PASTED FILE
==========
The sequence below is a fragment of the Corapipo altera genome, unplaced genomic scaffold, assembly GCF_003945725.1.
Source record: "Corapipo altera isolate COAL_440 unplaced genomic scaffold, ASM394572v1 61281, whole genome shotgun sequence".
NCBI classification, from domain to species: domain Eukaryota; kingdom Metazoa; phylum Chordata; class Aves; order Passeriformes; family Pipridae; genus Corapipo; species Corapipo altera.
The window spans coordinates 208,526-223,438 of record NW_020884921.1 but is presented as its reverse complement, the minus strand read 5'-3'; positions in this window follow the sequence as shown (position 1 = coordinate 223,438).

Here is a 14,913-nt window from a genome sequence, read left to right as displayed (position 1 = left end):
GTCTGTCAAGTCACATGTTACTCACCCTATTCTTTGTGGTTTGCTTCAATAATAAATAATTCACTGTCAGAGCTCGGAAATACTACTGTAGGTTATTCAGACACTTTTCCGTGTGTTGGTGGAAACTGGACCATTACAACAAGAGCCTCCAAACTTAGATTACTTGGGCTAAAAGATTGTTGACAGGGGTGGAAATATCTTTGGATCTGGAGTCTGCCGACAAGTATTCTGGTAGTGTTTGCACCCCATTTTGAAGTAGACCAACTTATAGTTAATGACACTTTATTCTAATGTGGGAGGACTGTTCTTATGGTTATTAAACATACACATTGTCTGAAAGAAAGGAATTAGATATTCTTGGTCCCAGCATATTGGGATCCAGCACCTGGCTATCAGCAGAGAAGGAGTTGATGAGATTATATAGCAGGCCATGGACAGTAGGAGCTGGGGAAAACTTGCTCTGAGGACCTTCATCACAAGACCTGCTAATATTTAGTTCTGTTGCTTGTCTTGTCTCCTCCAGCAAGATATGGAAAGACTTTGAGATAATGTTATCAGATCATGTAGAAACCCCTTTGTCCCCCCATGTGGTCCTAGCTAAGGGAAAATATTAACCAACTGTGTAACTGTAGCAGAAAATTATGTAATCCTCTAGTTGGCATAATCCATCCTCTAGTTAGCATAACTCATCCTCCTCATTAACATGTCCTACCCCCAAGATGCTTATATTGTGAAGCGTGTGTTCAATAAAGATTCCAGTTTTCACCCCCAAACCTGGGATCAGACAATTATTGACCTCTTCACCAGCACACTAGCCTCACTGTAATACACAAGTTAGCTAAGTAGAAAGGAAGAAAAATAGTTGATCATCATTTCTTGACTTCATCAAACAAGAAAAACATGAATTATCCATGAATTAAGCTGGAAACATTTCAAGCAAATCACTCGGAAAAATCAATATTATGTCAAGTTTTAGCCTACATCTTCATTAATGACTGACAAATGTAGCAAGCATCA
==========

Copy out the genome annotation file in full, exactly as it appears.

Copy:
The sequence below is a fragment of the Corapipo altera genome, unplaced genomic scaffold, assembly GCF_003945725.1.
Source record: "Corapipo altera isolate COAL_440 unplaced genomic scaffold, ASM394572v1 61281, whole genome shotgun sequence".
NCBI classification, from domain to species: domain Eukaryota; kingdom Metazoa; phylum Chordata; class Aves; order Passeriformes; family Pipridae; genus Corapipo; species Corapipo altera.
The window spans coordinates 208,526-223,438 of record NW_020884921.1 but is presented as its reverse complement, the minus strand read 5'-3'; positions in this window follow the sequence as shown (position 1 = coordinate 223,438).

Here is a 14,913-nt window from a genome sequence, read left to right as displayed (position 1 = left end):
GTCTGTCAAGTCACATGTTACTCACCCTATTCTTTGTGGTTTGCTTCAATAATAAATAATTCACTGTCAGAGCTCGGAAATACTACTGTAGGTTATTCAGACACTTTTCCGTGTGTTGGTGGAAACTGGACCATTACAACAAGAGCCTCCAAACTTAGATTACTTGGGCTAAAAGATTGTTGACAGGGGTGGAAATATCTTTGGATCTGGAGTCTGCCGACAAGTATTCTGGTAGTGTTTGCACCCCATTTTGAAGTAGACCAACTTATAGTTAATGACACTTTATTCTAATGTGGGAGGACTGTTCTTATGGTTATTAAACATACACATTGTCTGAAAGAAAGGAATTAGATATTCTTGGTCCCAGCATATTGGGATCCAGCACCTGGCTATCAGCAGAGAAGGAGTTGATGAGATTATATAGCAGGCCATGGACAGTAGGAGCTGGGGAAAACTTGCTCTGAGGACCTTCATCACAAGACCTGCTAATATTTAGTTCTGTTGCTTGTCTTGTCTCCTCCAGCAAGATATGGAAAGACTTTGAGATAATGTTATCAGATCATGTAGAAACCCCTTTGTCCCCCCATGTGGTCCTAGCTAAGGGAAAATATTAACCAACTGTGTAACTGTAGCAGAAAATTATGTAATCCTCTAGTTGGCATAATCCATCCTCTAGTTAGCATAACTCATCCTCCTCATTAACATGTCCTACCCCCAAGATGCTTATATTGTGAAGCGTGTGTTCAATAAAGATTCCAGTTTTCACCCCCAAACCTGGGATCAGACAATTATTGACCTCTTCACCAGCACACTAGCCTCACTGTAATACACAAGTTAGCTAAGTAGAAAGGAAGAAAAATAGTTGATCATCATTTCTTGACTTCATCAAACAAGAAAAACATGAATTATCCATGAATTAAGCTGGAAACATTTCAAGCAAATCACTCGGAAAAATCAATATTATGTCAAGTTTTAGCCTACATCTTCATTAATGACTGACAAATGTAGCAAGCATCA